Christos Boukalas: Counterterrorism Legislation and the US State Form

In the September issue of Radical Philosophy (No. 151, pp. 31-41), Christos Boukalas analyses US ‘counterterrorism’ legislation with the help of Poulantzas’s concept of ‘authoritarian statism’.

Abstract: The counterterrorism legislation introduced in the USA after 11 September 2001 (hereafter S11) has been mainly conceptualized – by both critics and supporters – as an ‘internal’ legal development. Seen as an ‘encroachment on liberty’, as part of a ‘state of emergency’, or as a necessary fortification of ‘national security’, the value and desirability of legal provisions have been almost exclusively assessed by reference to other legal provisions and, ultimately, the Constitution itself. This article attempts to invigorate the discussion about post-September 11 counterterrorism legislation by breaking this self-referential framework. Adopting a particular (‘strategic-relational’) approach to state theory, cross-referenced with an inclusive conceptualization of politics, it assesses legislation as part of political production with effects through the overall field of politics. Politics is understood as a process coextensive with that of social institution and organization – a socially inclusive activity, punctuated by the institution of the state. The state is seen in turn as an expression of social relations mediated by institutional materiality. As such, legislation is a doubly mediated expression of social relations – mediated by the state and within the state – and can therefore reveal something about the state form; that is, the organization of state institutions, the orientation and modalities of state power, and their bearing upon the overall political terrain.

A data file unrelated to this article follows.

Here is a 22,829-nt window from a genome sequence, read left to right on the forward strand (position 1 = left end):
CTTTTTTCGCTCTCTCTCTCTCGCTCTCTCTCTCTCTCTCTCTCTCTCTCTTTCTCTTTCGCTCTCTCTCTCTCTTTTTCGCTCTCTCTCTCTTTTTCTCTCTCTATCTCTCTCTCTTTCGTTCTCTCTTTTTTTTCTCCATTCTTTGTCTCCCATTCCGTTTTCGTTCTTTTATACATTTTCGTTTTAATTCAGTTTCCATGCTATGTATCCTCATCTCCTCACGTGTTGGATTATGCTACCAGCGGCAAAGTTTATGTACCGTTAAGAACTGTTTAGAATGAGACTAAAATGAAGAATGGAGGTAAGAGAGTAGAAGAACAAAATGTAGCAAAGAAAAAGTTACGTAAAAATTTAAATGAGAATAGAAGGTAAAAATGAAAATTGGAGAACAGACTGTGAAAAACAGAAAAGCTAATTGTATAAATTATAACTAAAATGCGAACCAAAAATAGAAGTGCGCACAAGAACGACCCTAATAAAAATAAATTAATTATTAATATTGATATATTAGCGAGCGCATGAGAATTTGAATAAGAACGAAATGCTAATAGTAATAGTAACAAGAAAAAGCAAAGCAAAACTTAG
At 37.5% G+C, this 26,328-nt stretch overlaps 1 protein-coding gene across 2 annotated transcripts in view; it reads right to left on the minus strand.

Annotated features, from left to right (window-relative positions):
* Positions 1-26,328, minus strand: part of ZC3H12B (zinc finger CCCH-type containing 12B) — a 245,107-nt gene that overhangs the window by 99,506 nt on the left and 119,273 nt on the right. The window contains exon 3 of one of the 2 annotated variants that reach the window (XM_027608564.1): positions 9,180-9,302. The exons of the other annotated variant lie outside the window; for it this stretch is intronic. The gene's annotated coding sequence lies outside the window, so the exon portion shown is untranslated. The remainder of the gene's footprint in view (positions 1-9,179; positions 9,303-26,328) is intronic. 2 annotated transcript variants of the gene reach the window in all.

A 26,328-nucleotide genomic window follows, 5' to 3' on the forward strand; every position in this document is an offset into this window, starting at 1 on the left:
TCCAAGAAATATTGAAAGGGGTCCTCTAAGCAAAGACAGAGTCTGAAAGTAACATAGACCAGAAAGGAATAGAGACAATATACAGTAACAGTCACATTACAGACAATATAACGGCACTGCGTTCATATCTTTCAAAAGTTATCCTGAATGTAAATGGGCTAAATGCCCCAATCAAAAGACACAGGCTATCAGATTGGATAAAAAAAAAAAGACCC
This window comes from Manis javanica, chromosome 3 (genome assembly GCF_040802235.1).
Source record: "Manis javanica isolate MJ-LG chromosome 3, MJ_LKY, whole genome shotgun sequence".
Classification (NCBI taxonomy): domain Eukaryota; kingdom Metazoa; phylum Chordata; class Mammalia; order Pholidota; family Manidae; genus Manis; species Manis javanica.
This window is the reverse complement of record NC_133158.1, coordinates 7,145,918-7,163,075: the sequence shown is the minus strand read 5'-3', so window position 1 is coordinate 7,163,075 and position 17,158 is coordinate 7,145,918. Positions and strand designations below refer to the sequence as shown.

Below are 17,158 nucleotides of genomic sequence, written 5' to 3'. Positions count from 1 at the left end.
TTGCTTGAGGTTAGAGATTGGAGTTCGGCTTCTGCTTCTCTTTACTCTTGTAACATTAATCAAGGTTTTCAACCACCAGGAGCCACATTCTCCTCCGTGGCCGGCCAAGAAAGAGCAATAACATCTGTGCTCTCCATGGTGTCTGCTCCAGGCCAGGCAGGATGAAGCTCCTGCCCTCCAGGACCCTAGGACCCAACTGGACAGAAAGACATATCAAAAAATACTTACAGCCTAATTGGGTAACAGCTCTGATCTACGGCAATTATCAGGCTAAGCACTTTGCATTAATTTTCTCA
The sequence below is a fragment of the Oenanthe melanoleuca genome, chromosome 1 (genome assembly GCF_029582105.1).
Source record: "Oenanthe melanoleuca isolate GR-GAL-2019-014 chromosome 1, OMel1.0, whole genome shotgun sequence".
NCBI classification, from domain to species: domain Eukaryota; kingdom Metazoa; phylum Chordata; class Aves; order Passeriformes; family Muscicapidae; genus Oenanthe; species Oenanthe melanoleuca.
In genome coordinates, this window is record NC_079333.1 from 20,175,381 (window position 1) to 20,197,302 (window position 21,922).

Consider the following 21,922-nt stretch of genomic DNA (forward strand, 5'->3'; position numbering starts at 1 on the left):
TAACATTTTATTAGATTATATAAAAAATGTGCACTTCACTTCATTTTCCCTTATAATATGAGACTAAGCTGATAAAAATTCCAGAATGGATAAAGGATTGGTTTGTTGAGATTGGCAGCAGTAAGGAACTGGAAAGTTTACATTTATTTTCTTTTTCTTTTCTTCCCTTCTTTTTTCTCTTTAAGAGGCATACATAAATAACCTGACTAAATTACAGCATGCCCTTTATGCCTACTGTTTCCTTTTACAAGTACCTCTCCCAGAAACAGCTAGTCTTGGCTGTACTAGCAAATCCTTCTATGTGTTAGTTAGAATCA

In this context, this article examines the specifics of US counterterrorism legislation regarding the organization of the police mechanism, the modalities of its activity, its targets and objectives, and the implications of these for the broader political terrain. In doing so the article attempts an amalgamation of a Castoriadian conceptualization of politics with a strategic-relational state-theoretical reading of counterterrorism legislation, to argue that the US is currently undergoing a reconfiguration of ‘authoritarian statism’, a state form characterized by the organic development and proliferation of authoritarian elements within the institutional cell of the republic. This article assesses the latter as political production and aims to spell out its political implications. In so doing it is situated against the mainstream interpretations of counter-terrorism legislation introduced since 2001.

Read the full text here (pdf-file)

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